Theosophy teaches that all of life is governed by the law of karma. Karma is based on the principle of cause and effect. What we sow we shall reap. Harmony and balance in the universe are achieved through karma. Karma is impersonal and just. The Law of Karma is the law of self-created destiny. Karma and reincarnation are inextricably linked…you can’t have one without the other.

9) – Death:

Theosophy teaches that death is only a transition, a change of state. Our true being can never die. When so-called death occurs, we leave behind on earth our physical body, our astral body, and the vital forces of prana. The true individual then undergoes a series of post-mortem stages.

The first state is that of the Kama Loka (Desire Realm), which the deceased enters in the form of a Kama Rupa (desire body). We are unconscious there, in a type of dazed and sleeping state, and undergo the process of separation of our lower and mortal nature from our higher and immortal nature. Upon the completion of this process, we say that the ‘second death’ has occurred. The principle of Kama and the lower, earthly, and sensual elements of Manas remain behind in the Kama Loka as a type of senseless and soulless shell and eventually fade out and disintegrate.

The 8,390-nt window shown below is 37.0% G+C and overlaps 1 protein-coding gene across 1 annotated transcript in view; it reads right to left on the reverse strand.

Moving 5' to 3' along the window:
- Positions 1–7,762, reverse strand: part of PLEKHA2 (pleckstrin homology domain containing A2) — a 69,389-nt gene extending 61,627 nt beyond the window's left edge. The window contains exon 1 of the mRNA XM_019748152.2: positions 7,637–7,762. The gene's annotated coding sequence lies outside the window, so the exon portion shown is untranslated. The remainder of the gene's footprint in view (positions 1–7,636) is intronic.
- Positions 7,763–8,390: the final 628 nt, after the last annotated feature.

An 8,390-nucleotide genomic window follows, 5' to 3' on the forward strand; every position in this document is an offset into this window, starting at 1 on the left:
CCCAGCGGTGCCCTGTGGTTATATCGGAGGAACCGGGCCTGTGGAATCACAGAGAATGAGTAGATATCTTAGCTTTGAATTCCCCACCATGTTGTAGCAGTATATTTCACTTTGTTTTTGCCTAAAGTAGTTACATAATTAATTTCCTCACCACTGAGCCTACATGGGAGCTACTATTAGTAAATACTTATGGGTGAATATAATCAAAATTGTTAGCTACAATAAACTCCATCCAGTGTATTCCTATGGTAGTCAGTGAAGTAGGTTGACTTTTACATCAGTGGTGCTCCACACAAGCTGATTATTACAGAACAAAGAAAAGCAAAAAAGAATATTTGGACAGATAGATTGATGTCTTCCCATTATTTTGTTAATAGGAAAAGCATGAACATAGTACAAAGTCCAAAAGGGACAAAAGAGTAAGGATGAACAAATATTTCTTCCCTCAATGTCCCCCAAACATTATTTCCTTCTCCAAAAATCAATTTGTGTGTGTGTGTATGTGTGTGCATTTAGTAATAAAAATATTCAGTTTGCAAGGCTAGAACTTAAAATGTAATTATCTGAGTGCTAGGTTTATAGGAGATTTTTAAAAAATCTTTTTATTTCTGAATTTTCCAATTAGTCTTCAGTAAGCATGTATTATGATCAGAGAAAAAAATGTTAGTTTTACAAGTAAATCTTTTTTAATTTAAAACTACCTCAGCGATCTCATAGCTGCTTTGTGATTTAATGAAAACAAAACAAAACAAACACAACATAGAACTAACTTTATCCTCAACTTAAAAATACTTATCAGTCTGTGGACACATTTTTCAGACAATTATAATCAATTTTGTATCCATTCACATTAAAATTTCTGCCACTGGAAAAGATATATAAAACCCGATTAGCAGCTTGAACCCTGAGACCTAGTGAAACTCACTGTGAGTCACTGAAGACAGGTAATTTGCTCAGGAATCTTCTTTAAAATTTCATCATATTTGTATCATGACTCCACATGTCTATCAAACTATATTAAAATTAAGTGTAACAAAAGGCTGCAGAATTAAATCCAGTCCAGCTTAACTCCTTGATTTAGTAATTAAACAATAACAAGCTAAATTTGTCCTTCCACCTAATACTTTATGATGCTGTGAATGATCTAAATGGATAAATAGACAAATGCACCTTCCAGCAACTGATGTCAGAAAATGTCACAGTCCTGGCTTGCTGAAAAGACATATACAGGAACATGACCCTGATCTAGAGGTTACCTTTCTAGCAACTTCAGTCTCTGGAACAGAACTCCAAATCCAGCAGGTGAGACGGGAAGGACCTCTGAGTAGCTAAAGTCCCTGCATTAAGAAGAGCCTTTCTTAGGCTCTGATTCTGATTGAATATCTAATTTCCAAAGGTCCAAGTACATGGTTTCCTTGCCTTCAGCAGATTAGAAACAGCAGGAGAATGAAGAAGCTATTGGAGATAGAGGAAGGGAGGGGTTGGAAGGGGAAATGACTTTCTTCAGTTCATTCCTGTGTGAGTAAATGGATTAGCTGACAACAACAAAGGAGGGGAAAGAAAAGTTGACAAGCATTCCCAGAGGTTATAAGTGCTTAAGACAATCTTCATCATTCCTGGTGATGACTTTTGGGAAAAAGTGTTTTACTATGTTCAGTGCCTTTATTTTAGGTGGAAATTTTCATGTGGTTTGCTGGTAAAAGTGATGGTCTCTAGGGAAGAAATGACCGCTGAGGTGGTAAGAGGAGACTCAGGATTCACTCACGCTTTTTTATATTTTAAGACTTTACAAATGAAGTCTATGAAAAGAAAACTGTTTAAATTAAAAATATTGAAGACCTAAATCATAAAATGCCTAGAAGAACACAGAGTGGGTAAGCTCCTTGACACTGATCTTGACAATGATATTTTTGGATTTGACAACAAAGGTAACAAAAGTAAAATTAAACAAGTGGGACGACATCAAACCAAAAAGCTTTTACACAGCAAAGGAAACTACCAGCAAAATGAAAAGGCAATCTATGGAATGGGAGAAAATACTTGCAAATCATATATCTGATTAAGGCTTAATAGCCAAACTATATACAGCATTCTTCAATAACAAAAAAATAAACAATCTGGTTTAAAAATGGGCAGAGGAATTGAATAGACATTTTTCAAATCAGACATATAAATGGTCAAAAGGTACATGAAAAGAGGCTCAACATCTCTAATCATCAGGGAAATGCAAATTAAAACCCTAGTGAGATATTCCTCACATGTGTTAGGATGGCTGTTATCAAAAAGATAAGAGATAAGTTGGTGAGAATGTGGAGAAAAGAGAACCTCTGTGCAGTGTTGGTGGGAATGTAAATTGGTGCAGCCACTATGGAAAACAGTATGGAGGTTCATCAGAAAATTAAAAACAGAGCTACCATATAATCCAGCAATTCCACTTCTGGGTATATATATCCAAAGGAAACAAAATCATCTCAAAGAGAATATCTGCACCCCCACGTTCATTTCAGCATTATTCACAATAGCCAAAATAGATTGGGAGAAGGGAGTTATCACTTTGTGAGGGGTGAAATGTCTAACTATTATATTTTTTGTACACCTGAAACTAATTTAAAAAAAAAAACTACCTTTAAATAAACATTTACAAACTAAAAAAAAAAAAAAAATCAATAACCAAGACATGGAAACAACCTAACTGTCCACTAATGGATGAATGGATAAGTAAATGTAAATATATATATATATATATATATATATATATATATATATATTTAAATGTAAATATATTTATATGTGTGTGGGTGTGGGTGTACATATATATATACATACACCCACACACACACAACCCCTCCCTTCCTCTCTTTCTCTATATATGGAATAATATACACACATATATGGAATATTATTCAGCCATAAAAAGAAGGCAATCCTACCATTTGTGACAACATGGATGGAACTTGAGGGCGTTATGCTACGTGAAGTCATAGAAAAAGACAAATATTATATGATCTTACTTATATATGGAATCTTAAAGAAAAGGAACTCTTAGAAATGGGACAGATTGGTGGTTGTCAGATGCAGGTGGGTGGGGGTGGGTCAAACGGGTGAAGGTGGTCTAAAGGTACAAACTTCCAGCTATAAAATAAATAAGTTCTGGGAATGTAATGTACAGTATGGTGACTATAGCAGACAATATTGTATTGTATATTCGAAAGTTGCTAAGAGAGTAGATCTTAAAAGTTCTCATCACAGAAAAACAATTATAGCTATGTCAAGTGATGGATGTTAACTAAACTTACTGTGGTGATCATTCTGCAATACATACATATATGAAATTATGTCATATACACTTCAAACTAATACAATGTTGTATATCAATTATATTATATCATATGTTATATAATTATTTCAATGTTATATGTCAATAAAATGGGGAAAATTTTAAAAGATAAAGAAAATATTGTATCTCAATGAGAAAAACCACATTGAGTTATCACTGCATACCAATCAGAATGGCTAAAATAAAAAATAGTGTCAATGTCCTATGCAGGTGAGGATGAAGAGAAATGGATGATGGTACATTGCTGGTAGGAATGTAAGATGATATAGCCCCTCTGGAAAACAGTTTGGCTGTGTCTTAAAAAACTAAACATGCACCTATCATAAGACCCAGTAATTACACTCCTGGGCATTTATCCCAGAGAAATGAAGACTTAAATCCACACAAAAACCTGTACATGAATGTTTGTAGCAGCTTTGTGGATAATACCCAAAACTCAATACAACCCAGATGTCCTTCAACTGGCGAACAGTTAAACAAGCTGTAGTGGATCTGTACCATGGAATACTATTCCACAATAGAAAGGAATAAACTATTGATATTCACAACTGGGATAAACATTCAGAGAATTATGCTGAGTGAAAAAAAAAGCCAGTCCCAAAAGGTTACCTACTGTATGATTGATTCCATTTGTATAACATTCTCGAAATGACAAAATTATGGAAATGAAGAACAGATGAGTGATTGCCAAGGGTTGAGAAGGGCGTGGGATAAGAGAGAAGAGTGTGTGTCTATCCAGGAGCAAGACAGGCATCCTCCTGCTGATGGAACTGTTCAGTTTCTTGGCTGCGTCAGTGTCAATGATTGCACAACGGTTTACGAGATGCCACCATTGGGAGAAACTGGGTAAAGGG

Meanwhile, the soul enters a ‘gestation state’, a period of profound unconsciousness and inaction, before eventually waking into the Heaven state. This state is called Devachan in Theosophy. This is not a place or location but a state. It is the Heaven of the individual’s dreams, created unwittingly out of their own consciousness, and perfectly representing the type of afterlife they had believed in, thought about, and anticipated, during life.